Sarah Jane Salway follows the trend and invades Prague.

Surrounded by Poland. Germany (both East and West). Hungary. Austria and the USSR. it is not surprising that Czechoslovakia has a history ofinvasion. Centuries of domination by successive foreign powers seem almost to have broken the spirit ofthe inhabitants ofa proud and heroic city. As a Czech friend commented. ‘We were liberated by the Russians in 1945 . . . and then again in 1968.‘

Now. with Russia as its principle trading partner. the main contact Czechoslovakia has with the West is through foreign tourists who have become the new aristocracy. Black market dealers in hard foreign currency now rule in Prague. Taxi drivers come top of the pile. but waiters. guides, in fact anyone who comes into contact with tourists. are scrambling up behind them. Take a walk round any tourist spot and you become used to a sinister whisper ‘Change money?‘ as boys who are on the prowl for German marks. dollars or sterling approach.

A very definite Sixties‘ feel pervades Prague. Denim-clad Bob Dylan lookalikes sit around drinking beer in the sunshine; flower children nurse their babies on benches in the parks; and there‘s no escaping the constant American and European music which is pumped into every restaurant. bar or public place. There is something rather bizarre about tucking into a typical Czech dish of pheasant and dumplings to the sound of ‘Je t‘aime‘ - but when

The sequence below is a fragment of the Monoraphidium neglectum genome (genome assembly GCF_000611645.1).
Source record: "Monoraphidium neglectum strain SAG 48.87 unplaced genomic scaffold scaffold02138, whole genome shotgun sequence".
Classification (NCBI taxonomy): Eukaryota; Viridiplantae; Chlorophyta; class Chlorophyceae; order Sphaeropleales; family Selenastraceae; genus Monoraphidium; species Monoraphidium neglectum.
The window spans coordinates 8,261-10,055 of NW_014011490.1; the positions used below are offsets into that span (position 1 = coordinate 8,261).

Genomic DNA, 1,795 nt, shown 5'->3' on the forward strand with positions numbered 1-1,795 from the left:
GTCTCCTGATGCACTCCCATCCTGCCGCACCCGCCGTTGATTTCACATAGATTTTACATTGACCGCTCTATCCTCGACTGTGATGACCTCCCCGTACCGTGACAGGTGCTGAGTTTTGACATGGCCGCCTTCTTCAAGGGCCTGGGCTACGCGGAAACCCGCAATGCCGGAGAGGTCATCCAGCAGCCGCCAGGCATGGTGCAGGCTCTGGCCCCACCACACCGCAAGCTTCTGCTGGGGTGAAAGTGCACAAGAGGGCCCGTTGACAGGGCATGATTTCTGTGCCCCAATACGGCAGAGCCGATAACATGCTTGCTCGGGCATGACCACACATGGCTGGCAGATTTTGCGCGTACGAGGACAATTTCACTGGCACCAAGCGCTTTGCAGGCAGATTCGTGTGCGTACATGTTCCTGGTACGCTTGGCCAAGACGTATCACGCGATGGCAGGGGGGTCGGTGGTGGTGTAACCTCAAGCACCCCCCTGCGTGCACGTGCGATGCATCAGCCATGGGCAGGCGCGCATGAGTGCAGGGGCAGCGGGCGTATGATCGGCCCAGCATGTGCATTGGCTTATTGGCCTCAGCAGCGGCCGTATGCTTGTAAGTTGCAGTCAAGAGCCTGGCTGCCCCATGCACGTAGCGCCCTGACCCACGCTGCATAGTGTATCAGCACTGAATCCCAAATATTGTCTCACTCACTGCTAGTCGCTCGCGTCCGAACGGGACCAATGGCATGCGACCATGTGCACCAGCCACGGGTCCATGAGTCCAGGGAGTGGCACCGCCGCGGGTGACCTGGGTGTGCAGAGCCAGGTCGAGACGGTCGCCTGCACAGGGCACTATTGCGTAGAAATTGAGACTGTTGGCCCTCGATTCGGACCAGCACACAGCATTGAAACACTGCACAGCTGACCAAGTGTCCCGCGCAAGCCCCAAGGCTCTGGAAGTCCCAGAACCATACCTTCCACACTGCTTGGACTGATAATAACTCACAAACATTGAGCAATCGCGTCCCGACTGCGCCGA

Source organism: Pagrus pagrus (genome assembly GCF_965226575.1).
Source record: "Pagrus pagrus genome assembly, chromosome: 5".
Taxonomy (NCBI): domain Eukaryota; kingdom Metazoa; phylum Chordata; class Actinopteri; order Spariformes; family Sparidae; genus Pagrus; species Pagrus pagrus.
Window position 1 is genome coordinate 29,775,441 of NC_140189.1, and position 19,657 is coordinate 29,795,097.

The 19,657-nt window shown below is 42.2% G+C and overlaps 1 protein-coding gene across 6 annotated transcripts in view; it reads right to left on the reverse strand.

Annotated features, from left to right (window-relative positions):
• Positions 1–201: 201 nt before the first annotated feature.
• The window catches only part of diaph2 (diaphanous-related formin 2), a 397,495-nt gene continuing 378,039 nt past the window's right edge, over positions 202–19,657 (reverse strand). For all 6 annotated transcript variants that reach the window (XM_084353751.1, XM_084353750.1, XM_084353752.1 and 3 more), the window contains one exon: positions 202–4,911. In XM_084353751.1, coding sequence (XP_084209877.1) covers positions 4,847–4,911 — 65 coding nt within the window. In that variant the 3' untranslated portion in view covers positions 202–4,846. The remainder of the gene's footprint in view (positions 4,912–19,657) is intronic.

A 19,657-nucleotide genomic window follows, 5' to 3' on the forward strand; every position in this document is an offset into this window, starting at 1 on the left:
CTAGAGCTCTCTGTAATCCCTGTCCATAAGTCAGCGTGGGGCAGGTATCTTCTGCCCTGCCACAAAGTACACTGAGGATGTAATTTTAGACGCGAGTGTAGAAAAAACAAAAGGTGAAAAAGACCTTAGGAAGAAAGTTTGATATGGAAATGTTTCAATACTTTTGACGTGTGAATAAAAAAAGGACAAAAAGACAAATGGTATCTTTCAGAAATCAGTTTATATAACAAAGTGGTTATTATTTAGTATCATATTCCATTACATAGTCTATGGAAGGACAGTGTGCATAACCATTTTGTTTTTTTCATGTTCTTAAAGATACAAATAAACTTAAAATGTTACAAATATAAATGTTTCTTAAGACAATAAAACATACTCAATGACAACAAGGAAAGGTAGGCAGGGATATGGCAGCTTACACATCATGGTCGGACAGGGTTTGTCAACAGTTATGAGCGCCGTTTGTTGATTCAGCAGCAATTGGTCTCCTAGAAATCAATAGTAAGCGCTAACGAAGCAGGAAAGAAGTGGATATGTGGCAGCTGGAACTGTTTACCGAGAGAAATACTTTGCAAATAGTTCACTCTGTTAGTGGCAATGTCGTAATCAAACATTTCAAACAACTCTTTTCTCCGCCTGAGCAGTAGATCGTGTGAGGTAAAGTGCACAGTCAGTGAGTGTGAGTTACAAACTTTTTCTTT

the beer is this good and this cheap. everything seems possible. Even without the beer. Prague

Useful Information Getting There

Return fares from Heathrow to Prague with Czechoslovakian Airlines or British Airways cost from £131 (inthe low season) for an Apex ticket. Three-night tours with Cedok, the official Czechoslovakian tourist agency, are from £179 (including half-board). Student flights (ex Gatwick) are available for £173 return. Contact student travel specialists Campus Travel at The Hub, Hillhead Street and 90 John Street, Glasgow (041 357 0608 and 041 552 2867) or Edinburgh Travel Centre at Bristo Square, Edinburgh (031 668 2162).

Return rail iares cost £187.50 (for under 26s) and £262.30 (torover 26s).

Where to Stay

Hotel Pariz, Praha1, U Obecniho domu, Tel. 6 72 51; Hotel Flora, Praha 3, Vinohradska 121, Tel. 27 42 41; Hotel Europa, Praha1, Vaclavske

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namesti 29, Tel. 26 39 05. Otherwise, private rooms can be arranged through eitherCedok in London (see below) or Pragotours, Praha 1, U Obecniho domu 2, Tel. 22 3411.

The minimum stay is three nights, ata cost of approximately £8 per person pernight in a double room.

What You Should lénow Before You 0

You'll need a visa to get in. Apply to the Czechoslovak Embassy, 28 Kensington Palace Gardens, London WB (01 727 3966) orto the Cedok office (see below). Eitherway, leave about one month forthe paperwork. Currency is in crowns (Kcs). Visitors get a standard tourist rate of approximately 15 kcs, with a 36% bonus given through Cedok. Black market deals were offering between 30—40ch to the pound.

Where To Eat

U Tri Pstrosti (Three Ostriches), Drazickeho

seems almost too beautiful. Three centuries of ‘iron glove‘ ruling by the Hapsburg Empire has left a legacy of